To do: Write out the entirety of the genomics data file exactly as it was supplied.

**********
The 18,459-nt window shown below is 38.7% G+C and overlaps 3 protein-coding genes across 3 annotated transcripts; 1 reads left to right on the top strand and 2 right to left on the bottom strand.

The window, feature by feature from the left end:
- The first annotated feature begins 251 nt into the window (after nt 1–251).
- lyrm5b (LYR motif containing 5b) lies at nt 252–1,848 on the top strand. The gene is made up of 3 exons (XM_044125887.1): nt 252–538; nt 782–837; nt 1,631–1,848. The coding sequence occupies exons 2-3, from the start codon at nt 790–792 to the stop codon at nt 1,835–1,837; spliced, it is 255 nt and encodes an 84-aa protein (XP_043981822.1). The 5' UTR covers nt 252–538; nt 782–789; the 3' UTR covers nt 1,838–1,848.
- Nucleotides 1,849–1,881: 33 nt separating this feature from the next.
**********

The 18,459-nt window shown below is 38.7% G+C and overlaps 3 protein-coding genes across 3 annotated transcripts; 1 reads left to right on the top strand and 2 right to left on the bottom strand.

The window, feature by feature from the left end:
- The first annotated feature begins 251 nt into the window (after nt 1–251).
- lyrm5b (LYR motif containing 5b) lies at nt 252–1,848 on the top strand. The gene is made up of 3 exons (XM_044125887.1): nt 252–538; nt 782–837; nt 1,631–1,848. The coding sequence occupies exons 2-3, from the start codon at nt 790–792 to the stop codon at nt 1,835–1,837; spliced, it is 255 nt and encodes an 84-aa protein (XP_043981822.1). The 5' UTR covers nt 252–538; nt 782–789; the 3' UTR covers nt 1,838–1,848.
- Nucleotides 1,849–1,881: 33 nt separating this feature from the next.